Friday, May 28, 2004

British deployment to Iraq: bad timing

Our favourite defence secretary, Geoff Hoon, surprised everyone recently when he announced a further deployment of British troops to Iraq. It shouldn't have been much of a surprise, because every media source in the kingdom has trailed the deployment of some 3,000 additional soldiers for weeks, and the idea of calling on Britain for more has been current since the Spanish elections. Hoon's surprise was that he didn't announce a mass move. He announced a reinforcement of some 370 soldiers. This was a net figure, and conceals more than it explains. The force going is made up of an armoured infantry battalion - about 600 - and a squadron of engineers, around 170, plus some military police. The explanation of this difference is that these reinforcements are going to replace the last lot of reinforcements, sent out earlier this year as a short-term measure. The Argylls are coming back, and the Black Watch are going out. The difference is that the Watch are armoured, bringing their Warrior fighting vehicles. Now that doesn't sound much like the official task of the reinforcements, which was to speed up efforts to train locally recruited forces.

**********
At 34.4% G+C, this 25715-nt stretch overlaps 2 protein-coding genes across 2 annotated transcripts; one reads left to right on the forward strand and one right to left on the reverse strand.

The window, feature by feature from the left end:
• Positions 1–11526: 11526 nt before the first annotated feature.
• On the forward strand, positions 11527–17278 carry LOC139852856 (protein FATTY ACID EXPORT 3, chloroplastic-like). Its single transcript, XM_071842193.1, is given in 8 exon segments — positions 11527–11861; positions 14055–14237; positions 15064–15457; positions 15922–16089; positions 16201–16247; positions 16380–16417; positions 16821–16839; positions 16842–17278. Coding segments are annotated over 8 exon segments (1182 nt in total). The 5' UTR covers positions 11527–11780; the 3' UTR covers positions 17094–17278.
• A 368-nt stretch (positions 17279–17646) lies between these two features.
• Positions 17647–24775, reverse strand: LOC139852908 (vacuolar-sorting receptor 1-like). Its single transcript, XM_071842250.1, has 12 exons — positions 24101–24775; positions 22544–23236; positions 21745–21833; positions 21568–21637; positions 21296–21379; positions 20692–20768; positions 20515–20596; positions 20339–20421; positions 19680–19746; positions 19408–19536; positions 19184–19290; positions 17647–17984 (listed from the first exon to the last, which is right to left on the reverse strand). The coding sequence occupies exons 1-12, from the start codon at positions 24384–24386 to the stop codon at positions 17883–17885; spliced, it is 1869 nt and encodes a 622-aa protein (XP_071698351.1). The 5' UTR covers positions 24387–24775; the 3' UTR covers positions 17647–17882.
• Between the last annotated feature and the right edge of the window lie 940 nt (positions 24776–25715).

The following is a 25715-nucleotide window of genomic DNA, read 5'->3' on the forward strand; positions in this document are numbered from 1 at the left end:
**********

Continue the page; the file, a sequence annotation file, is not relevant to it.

In fact, the heavy metal is needed because of the frequent fighting around Amara in the north of the British zone. The Argylls, being a light unit, were short on armour, firepower and mobility. Clearly, they are taking no chances on a repeat of their bayonet charge of an ambush as a policy. At the same time, Hoon announced that 40 Commando, Royal Marines, was being placed on notice to move. This may be more important, as one of the major moves under discussion was to send the Marines of 3 Commando Brigade to the ex-Spanish sector. Alternatively, there was talk of sending a British-led NATO headquarters and one battalion to take charge. Either way, it appears that the government has been doing two things - haggling with the US about the role of any further forces, and less creditably attempting to put the movement off until after the elections. It is now said that the military are unhappy that this might mean going in after the handover deadline. Standing-to as many of the units involved now might well be a response to this concern. And, failing all else, they would at least serve as a reserve if the 30th of June turns out to be a black day...

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